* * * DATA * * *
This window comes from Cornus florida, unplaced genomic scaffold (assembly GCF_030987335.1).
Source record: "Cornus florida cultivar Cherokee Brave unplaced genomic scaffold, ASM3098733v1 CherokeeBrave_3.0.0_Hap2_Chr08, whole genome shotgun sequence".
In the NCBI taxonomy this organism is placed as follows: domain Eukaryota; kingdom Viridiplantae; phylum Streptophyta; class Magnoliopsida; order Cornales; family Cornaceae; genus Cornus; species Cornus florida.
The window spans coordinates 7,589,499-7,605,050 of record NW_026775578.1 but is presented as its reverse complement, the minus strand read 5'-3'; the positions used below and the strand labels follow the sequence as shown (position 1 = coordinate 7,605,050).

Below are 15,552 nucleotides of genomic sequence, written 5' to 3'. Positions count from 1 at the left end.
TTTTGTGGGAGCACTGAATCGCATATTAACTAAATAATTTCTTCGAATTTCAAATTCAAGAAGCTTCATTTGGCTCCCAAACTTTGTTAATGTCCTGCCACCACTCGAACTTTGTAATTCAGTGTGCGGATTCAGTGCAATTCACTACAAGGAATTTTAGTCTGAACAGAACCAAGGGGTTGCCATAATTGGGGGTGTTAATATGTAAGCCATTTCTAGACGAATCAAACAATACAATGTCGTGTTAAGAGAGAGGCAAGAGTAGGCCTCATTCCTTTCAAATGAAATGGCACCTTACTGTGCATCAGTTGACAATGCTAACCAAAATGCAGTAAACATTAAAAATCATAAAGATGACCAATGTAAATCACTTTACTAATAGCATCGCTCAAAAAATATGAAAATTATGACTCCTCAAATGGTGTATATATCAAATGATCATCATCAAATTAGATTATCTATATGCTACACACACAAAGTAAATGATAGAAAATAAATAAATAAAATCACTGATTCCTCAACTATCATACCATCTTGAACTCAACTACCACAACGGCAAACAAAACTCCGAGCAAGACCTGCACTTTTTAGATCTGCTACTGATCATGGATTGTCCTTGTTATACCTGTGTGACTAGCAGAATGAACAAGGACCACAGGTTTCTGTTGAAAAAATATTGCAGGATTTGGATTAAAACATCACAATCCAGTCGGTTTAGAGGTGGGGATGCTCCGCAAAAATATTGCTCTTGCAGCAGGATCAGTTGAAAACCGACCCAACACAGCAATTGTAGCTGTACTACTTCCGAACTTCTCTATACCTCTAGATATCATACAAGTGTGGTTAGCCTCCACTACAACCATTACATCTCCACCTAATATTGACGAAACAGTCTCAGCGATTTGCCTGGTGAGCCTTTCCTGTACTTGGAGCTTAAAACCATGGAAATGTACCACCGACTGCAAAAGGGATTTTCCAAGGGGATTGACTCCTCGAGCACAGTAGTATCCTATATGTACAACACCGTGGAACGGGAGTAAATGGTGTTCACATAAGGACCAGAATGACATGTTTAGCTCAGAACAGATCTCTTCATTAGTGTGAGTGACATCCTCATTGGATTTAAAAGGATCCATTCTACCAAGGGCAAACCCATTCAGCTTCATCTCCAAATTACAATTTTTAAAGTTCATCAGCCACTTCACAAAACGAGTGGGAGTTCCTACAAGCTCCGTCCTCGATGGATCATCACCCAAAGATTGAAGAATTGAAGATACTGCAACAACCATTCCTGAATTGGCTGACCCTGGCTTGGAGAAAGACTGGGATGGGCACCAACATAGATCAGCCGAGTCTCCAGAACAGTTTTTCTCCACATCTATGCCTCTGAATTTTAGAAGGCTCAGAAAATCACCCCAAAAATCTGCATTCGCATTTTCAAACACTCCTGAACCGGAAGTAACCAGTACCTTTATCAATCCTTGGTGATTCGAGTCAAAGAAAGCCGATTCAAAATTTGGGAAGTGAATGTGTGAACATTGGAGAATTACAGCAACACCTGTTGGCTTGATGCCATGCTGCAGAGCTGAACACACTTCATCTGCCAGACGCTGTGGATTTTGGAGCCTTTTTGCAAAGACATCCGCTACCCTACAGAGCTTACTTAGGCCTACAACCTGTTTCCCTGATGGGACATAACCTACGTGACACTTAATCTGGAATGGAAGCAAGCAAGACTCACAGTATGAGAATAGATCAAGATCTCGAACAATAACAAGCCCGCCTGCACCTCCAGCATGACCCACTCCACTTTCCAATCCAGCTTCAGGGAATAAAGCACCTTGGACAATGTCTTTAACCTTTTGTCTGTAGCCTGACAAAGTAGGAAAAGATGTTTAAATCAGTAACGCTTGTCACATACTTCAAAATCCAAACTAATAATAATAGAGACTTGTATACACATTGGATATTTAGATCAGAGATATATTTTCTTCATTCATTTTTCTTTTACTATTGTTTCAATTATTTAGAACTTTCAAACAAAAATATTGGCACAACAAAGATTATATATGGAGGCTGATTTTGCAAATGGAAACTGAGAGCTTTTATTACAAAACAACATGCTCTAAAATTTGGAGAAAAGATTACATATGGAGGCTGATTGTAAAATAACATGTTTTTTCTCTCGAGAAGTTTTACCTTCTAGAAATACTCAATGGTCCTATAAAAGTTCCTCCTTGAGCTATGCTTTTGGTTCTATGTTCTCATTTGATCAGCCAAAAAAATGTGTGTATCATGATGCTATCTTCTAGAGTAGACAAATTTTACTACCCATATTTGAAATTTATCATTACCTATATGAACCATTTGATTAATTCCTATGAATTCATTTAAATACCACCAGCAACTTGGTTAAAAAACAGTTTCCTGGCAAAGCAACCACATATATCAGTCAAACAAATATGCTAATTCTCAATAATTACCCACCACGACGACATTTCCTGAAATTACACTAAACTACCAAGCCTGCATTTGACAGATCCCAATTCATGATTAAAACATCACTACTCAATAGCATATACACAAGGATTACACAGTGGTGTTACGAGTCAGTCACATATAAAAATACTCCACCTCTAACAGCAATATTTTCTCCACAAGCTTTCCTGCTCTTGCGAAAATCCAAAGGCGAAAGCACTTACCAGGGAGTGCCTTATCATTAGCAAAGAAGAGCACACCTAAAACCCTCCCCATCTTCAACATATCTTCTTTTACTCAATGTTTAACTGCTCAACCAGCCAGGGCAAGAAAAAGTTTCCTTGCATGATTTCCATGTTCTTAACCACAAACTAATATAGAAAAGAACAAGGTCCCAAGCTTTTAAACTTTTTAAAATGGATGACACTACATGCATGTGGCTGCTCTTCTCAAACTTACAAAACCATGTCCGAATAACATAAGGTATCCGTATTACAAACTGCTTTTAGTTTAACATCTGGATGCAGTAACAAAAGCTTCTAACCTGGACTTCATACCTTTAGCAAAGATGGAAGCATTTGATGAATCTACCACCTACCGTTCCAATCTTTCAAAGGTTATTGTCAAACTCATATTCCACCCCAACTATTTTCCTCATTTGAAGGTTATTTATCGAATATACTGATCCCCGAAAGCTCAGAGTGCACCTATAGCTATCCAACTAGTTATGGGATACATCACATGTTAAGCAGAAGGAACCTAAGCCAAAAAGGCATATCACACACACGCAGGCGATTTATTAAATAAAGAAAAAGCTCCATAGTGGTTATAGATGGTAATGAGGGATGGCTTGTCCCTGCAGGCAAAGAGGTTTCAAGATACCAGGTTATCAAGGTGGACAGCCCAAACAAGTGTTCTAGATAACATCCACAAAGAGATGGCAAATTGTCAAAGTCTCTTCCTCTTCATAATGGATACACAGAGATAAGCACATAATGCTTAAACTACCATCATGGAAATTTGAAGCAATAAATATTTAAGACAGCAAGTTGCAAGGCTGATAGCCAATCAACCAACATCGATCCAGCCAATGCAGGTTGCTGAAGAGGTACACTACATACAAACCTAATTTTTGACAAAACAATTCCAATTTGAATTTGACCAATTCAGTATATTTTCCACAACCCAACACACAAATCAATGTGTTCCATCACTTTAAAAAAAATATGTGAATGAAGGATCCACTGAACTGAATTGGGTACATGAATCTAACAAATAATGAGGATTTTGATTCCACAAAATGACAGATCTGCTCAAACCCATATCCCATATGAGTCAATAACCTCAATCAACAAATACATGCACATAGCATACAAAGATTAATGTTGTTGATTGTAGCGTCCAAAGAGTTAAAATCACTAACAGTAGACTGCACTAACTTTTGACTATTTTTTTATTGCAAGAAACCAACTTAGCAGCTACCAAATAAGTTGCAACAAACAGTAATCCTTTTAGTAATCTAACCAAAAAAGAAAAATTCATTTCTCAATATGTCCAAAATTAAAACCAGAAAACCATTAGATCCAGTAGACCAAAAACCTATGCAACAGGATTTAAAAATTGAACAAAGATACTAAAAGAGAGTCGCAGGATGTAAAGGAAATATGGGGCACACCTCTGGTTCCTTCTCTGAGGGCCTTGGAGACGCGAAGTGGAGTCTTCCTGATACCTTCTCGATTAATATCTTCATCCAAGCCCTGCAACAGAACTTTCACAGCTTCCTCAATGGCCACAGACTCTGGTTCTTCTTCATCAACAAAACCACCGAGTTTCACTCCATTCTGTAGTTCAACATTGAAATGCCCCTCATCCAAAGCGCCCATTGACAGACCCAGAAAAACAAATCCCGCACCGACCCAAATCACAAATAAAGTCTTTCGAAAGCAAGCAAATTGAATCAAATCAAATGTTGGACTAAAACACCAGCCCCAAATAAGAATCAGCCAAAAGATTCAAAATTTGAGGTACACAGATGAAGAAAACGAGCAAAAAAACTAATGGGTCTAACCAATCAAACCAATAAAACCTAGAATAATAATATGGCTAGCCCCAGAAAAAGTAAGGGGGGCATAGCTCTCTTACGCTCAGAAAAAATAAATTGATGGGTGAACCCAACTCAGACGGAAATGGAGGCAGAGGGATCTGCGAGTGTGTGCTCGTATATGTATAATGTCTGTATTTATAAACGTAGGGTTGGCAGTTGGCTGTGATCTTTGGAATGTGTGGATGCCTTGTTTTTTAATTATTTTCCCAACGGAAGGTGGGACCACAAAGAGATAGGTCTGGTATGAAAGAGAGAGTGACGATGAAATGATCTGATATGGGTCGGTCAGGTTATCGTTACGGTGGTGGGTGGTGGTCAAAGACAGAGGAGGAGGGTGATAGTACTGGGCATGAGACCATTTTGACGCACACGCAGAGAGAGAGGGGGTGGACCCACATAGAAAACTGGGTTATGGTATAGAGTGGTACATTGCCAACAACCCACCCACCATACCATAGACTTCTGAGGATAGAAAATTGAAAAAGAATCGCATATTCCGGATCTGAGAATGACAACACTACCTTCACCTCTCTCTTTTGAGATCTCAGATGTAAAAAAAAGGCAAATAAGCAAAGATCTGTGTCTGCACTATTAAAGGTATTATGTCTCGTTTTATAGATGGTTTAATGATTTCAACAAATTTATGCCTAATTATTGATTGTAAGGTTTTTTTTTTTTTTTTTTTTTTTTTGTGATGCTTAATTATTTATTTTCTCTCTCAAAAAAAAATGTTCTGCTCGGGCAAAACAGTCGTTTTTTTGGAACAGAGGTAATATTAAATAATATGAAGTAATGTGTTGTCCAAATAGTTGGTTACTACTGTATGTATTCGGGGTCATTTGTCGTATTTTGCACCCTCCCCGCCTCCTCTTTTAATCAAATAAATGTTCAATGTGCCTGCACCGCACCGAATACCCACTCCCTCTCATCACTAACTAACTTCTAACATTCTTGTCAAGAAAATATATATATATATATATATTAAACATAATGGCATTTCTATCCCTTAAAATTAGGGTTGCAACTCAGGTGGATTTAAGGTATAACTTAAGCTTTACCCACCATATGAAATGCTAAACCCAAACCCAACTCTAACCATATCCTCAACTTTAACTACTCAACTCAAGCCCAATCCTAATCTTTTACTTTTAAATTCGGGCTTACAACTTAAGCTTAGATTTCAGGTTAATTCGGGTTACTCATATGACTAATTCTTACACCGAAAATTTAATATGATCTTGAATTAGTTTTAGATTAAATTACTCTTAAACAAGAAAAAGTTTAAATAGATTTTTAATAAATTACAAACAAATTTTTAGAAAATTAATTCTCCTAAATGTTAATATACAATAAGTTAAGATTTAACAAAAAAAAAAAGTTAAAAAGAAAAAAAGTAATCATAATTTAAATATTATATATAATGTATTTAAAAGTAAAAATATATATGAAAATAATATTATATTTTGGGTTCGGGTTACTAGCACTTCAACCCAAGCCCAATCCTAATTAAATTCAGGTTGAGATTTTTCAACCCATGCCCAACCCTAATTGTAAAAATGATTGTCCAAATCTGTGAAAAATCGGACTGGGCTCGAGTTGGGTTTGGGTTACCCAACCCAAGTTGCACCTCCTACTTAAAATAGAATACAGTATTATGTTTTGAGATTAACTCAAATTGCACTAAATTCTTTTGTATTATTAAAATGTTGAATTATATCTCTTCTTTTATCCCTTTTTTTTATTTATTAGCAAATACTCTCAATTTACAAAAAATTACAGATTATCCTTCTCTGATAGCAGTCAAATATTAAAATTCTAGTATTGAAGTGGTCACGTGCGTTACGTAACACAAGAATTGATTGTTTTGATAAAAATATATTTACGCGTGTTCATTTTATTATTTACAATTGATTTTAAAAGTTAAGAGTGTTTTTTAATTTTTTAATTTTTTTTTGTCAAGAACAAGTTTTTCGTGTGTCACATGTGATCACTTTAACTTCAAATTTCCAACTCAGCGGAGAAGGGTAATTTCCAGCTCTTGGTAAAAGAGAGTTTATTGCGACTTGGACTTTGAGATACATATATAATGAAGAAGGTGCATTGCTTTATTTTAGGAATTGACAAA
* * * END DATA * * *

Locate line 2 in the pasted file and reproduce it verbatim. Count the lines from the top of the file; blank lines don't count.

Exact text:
Source record: "Cornus florida cultivar Cherokee Brave unplaced genomic scaffold, ASM3098733v1 CherokeeBrave_3.0.0_Hap2_Chr08, whole genome shotgun sequence".